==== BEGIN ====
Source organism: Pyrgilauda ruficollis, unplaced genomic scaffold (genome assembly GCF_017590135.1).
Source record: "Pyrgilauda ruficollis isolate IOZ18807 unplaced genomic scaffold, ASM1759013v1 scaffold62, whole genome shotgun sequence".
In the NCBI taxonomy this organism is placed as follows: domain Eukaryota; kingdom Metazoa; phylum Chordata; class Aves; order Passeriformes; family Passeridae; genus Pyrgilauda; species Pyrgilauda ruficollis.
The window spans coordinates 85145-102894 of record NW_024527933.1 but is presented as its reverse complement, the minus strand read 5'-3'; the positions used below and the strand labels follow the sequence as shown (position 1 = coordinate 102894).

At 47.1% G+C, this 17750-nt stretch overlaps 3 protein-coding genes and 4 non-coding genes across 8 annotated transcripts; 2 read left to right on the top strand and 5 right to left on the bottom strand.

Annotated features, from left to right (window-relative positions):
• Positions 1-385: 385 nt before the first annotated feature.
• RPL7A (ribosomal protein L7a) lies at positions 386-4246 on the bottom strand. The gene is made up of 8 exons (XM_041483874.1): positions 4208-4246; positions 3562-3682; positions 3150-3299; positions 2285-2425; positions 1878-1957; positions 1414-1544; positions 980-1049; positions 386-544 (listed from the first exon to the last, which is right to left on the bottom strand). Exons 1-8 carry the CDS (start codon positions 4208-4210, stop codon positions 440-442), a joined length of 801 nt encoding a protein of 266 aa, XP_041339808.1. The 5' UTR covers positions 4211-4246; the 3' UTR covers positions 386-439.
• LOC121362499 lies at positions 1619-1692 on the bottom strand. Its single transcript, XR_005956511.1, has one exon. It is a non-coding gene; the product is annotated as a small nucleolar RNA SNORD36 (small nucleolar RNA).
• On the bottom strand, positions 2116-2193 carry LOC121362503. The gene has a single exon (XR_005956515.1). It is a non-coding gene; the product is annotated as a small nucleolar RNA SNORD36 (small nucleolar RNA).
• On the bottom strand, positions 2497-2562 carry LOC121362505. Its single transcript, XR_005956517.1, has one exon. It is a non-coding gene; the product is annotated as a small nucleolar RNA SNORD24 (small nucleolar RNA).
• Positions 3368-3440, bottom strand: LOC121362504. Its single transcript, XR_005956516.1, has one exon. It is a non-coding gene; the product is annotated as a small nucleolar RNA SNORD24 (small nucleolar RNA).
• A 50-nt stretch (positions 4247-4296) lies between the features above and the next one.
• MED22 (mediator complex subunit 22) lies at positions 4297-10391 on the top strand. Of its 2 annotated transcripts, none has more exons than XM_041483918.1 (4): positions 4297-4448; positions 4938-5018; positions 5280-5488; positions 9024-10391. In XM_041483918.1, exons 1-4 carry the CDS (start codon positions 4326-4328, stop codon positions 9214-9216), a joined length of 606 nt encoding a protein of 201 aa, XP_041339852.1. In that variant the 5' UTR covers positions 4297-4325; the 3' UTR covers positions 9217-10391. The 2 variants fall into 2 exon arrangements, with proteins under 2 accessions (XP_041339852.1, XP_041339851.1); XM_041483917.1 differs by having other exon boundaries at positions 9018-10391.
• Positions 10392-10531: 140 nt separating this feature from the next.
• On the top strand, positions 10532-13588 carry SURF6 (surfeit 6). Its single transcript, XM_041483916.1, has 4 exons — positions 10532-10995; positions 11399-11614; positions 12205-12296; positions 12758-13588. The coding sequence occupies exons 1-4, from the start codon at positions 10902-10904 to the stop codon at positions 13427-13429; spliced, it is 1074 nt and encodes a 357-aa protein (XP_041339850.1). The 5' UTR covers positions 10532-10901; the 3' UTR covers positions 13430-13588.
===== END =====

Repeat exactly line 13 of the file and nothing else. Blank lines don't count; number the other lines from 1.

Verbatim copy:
• A 50-nt stretch (positions 4247-4296) lies between the features above and the next one.